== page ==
I often say that living in the 21st century is wonderful. If you remember all the science-fiction movies you watched, you will agree with me that the future, as it was depicted in them, has already begun. Touch-screen technologies, voice commanding, artificial intelligence (well, let us count Siri as an AI), space flights, DARPA’s laser cannons, Internet wonders, holographic keyboards, and so on. But, is it all truly beneficial for humankind?
Recently, I watched a short film called Sight dedicated to advanced computer technologies, and the impact they will have on daily lives. According to the plot, in the near future, the majority of people will be constantly wearing special eye lenses, which will perform all the actions that modern computers and smartphones currently do. Actually, “Sight” will do everything (and even more) modern Google Glass can do.
In the film, the main character does literally everything with the help of his eye-computer. Cooking, choosing an outfit to walk outside, watching TV programs, and even dating. The eye-mounted computer shows the guy what the girl in front of him would want to hear, how he should behave, and so on. In her turn, at first she thinks it is going to be just another boring date, and posts a status about it to her social media profile—in a blink of an eye, without him even noticing it. The movie ends unexpectedly: they are in the guy’s apartment, where the girl sees a digital wall with the guy’s “achievements” in a dating application. She wants to leave, but he hacks her eye-computer (he is a developer in the “Sight” corporation), and forces her to stay.
I am not a proponent of conspiracy theories, so I will not write about security threats and mind control. I am much more interested in the psychology of active exploitation of advanced technologies. Many of them are supposed to simplify our daily lives. Fridges with Internet access are supposed to simplify the process of purchasing food. Smartphone applications allow you to calculate, count, note, and manage. All kinds of coffee-machines, automatic vacuum-cleaners, and other appliances are supposed to save you time.
But what for? Do people make real use of this free time? In the best case scenario, they use it for work. But usually, this time is spent on entertainment. I like to relax and have fun myself, but to me it is extreme sports, tourism, photography, or hanging out with friends. When I have a free minute, I read a book or draw something. It is self-development, to some extent, and I really believe this is what humans live for: to become better each day. But, if you look at the general population of modern people (especially those who are younger), they seem to be spending much of their time with their gadgets: smartphones, tablets, endless Facebook updates, Angry Birds, or doing selfies. Even when they gather in groups (I cannot call it meeting with friends) they spend most of the time in their digital world. Today, my friend told me how one woman at a birthday party got stuck looking at her iPad, “doing something important.” I just wonder, is there a point in inviting such people to public gatherings?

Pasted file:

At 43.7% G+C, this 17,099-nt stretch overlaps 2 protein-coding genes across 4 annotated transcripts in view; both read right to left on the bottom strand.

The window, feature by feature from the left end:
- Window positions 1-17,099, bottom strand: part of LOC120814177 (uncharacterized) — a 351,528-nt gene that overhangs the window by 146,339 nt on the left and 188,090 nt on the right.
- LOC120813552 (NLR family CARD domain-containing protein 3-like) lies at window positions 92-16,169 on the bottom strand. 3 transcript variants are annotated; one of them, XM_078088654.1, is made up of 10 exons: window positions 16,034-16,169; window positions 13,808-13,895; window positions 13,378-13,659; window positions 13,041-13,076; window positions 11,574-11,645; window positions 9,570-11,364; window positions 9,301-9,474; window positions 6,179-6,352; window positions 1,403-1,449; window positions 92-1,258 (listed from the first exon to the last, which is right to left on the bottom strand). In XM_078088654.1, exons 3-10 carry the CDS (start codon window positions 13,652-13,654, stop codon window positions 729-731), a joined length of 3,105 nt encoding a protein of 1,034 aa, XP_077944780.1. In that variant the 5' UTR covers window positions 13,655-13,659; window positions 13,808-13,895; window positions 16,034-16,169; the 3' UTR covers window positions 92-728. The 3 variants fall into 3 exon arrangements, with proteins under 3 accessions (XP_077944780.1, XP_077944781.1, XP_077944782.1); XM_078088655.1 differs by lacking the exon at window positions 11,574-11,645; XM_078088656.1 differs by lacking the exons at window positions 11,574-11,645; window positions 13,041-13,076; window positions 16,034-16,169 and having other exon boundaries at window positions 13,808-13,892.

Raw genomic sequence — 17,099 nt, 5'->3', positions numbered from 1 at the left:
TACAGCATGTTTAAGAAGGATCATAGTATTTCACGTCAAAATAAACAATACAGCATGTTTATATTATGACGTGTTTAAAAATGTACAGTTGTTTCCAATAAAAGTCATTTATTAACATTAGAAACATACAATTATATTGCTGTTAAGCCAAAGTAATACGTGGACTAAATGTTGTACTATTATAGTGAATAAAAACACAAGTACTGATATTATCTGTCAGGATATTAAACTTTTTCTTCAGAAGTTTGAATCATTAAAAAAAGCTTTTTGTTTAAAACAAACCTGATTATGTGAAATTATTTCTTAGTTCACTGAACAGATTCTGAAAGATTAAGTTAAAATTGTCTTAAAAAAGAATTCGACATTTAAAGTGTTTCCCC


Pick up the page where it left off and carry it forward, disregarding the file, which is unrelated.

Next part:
I think people get used to relying on their gadgets. What could be easily done without computers about 10 years ago (like taking notes, making appointments, and even shopping) now looks almost impossible without a myriad reminders, specialized applications, and digital assistants. If these gadgets are so useful, how did humankind manage to survive, evolve, and even produce sophisticated cultures and technologies without them? Did Einstein use an iPhone to calculate his famous equation (by the way, who can tell which equation it was without using Wikipedia)?
We tend to overestimate technologies. They are things, whose purpose is to assist. Instead, people have let them become a substitute for communication (social media), productivity and self-organization (managers, planners, reminders, and so on), entertainment (games), and status (iPhone 5 users will most likely feel inferior compared to iPhone 6 Plus owners).
The short film I was talking about in the beginning stunned me not because of its ending. I was shocked that, in fact, it can actually happen; when digital assistants will tell you what to wear and where to go; when guys will be seducing women based on hints provided by their dating apps; when van Gogh paintings will become digital copies, seen only in augmented reality. With such a trend, corporations do not have to bother about inventing methods of mass mind control. And this is disturbing.
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